Energy Efficiency

, Volume 6, Issue 1, pp 65–90 | Cite as

A methodological framework for comparative assessments of equipment energy efficiency policy measures

Original Article

Abstract

When government policy-makers propose new policies, they need to assess the costs and benefits of the proposed policy measures to compare them to existing and alternative policies and to rank them according to their effectiveness. In the case of equipment energy efficiency regulations, comparing the effects of a range of alternative policy measures requires evaluating their effects on consumers’ budgets, on national energy consumption and economics, and on the environment. A useful methodology to perform such policy analysis should represent in a single framework the characteristics of each policy measure and provide comparable results. This paper presents an integrated methodological framework for the prospective assessment of the energy, economic, and environmental impacts of a variety of equipment energy efficiency policy measures. The framework is a comparative assessment tool for energy efficiency policy measures that (a) relies on a common set of primary data and parameters; (b) follows a single functional approach to estimate the energy, economic, and emissions savings resulting from each assessed measure; and (c) summarizes results in a set of metrics to facilitate comparative assessments. It provides a general methodology useful for evaluating a broad range of policies to promote greater equipment energy efficiency and the capability to further compare the impacts of such market interventions. The paper concludes with a demonstration of the use of the framework to compare the estimated impacts of 12 policy measures focusing on increasing the energy efficiency of gas furnaces in the USA.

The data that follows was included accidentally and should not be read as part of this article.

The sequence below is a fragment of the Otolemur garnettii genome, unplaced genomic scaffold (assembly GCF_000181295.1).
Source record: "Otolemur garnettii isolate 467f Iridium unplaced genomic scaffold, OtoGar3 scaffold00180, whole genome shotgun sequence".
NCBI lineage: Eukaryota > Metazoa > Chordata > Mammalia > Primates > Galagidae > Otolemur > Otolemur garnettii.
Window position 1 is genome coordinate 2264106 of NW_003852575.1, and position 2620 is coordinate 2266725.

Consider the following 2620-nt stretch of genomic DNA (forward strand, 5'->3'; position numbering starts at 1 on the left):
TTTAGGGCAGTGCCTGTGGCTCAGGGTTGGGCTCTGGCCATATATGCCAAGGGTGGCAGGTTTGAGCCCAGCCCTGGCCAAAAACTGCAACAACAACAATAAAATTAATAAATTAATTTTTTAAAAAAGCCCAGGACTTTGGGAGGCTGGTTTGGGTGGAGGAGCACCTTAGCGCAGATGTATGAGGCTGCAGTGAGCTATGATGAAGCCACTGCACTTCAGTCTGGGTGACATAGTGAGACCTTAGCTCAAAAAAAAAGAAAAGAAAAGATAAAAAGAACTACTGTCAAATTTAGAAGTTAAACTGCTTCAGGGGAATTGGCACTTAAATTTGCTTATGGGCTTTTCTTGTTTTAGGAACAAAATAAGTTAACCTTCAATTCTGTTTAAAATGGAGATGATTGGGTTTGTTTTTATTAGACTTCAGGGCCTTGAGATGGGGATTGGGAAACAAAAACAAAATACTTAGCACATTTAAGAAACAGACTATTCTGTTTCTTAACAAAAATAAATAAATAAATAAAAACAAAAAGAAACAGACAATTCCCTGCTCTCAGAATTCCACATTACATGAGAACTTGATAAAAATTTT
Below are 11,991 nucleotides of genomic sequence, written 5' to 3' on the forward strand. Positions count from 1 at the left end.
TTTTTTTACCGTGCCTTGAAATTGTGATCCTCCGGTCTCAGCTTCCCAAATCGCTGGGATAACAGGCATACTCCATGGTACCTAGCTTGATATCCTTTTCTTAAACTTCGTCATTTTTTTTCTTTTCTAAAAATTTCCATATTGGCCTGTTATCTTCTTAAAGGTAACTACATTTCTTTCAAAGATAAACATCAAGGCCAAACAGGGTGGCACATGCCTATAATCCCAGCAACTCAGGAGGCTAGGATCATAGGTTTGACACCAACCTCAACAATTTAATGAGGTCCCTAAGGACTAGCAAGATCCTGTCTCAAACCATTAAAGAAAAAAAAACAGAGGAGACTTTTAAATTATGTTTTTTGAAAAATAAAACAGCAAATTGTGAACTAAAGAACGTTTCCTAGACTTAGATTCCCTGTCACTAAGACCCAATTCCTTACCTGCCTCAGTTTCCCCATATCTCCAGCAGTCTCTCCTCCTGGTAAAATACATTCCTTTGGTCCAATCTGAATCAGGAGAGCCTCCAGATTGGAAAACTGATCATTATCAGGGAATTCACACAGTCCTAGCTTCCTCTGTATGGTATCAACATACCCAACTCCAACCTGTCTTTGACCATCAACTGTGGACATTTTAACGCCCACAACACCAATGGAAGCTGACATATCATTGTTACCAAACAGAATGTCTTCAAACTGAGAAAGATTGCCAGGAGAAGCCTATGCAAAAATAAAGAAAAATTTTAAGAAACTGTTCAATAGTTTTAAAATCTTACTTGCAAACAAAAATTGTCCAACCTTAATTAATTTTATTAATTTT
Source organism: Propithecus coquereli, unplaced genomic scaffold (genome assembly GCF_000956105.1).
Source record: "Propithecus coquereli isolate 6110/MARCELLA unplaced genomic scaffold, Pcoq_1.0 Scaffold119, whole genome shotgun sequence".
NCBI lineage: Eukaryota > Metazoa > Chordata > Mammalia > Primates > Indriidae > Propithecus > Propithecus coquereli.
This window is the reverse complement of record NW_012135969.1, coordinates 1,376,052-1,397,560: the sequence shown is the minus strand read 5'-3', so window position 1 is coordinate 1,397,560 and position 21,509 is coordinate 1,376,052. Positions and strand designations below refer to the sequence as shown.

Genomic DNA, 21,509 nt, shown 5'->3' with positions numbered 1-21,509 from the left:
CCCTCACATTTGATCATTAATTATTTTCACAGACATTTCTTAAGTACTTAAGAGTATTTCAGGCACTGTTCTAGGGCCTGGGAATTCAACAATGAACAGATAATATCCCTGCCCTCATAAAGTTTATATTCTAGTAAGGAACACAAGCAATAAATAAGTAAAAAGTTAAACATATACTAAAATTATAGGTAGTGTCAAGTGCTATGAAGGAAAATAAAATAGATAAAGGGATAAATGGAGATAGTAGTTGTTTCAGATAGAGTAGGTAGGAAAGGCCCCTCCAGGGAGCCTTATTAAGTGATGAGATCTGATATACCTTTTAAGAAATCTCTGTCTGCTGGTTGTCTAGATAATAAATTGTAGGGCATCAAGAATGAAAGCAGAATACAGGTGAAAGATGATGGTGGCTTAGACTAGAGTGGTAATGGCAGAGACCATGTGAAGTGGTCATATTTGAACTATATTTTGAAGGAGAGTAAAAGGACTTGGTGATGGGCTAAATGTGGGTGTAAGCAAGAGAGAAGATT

Keywords

Energy efficiency policy Methodology Comparative assessment Energy efficiency standards Energy efficiency incentives 

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Copyright information

© Springer Science+Business Media B.V. 2012

Authors and Affiliations

  1. 1.Energy Efficiency Standards Group, Energy Analysis and Environmental Impacts Department, Environmental Energy Technologies DivisionLawrence Berkeley National LaboratoryBerkeleyUSA

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